That said, there's still nothing so sweet as John's falsetto. Still missed. Roger does a good job as Ivor, though, dropping into that growly-John voice for the spoken lines. And they seem to have found a little Johnny Cash in parts of it...or maybe that's just me.
Amazing Journey/Sparks— During the bit of Overture that bridges Amazing Journey and Sparks, Roger follows up the original lyrics with “Too many of them never come home.” It gives this a different energy; less trippy, more angry. I start thinking about how spirituality can become escapism; anger brings action, and real spirituality requires action, not just contemplation. It leads to participation, not escape. A good reminder.
Pinball Wizard—thinking about a former coworker who was an actual pinball champ, played in tournaments and mostly won them. Wish he could be here, he'd probably enjoy the hell out of this.
See Me Feel Me/Listening To You—Intense. Cathartic. Very little conscious thought.
Baba O'Riley—Powerhouse version, nothing gonna get in its way. Some fussing with the harmonica during sound check has paid off, Roger sounding great on vocals and on harp.
Won't Get Fooled Again—crowd is so into it, the energy alone is deafening. This venue is where I first noticed that thing of clapping in time during the synthesizer solo; at least a few of us kept the tradition going. Loved what I could comprehend of Pete's guitar work; I admit a lot of what he does is over my head, but getting to where I can pick up bits and pieces. Absurd or not, he's still working this thing, too.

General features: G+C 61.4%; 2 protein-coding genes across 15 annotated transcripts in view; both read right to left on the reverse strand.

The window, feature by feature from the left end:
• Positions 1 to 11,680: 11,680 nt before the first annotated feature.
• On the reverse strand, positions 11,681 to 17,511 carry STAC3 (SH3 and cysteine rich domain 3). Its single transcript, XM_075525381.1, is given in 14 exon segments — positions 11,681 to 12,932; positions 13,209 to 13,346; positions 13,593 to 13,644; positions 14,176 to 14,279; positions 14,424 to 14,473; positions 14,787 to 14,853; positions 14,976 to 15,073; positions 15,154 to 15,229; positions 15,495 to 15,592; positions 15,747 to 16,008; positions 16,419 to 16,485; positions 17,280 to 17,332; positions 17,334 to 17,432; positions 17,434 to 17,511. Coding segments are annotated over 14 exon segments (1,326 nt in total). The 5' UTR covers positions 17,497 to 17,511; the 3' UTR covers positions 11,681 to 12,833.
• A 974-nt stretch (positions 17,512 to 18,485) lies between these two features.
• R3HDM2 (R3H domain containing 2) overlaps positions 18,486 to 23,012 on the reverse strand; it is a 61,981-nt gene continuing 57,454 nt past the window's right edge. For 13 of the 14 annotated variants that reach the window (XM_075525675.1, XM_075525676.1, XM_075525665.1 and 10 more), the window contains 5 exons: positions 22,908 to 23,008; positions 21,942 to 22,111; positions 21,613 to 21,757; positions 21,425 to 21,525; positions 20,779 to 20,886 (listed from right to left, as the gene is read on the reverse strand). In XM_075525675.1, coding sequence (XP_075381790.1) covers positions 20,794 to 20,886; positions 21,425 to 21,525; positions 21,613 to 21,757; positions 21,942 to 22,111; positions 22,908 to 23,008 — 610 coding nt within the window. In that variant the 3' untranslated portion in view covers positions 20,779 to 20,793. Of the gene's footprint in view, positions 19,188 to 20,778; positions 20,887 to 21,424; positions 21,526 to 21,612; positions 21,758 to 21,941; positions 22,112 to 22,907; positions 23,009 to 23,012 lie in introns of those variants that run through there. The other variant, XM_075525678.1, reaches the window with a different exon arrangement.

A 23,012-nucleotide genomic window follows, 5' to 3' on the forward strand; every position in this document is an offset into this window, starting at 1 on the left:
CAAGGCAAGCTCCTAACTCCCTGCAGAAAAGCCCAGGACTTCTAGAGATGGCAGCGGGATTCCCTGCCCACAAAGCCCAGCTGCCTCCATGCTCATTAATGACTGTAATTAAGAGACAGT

On the whole, a very fun, intense, and liberating show.
At the end, Roger said goodnight—and goodbye. Dylan Thomas aside, that was the only true whiff of mortality about it; overall, it felt like another great show, not so much a farewell. If it is the end, this is the way to go: have a great show, and then...there just isn't another one. Right now, it's all still going on, but in a couple years I might look back and think, hey, something's missing...and I'm okay leaving it at that for now. Can't think too much about that “goodbye.”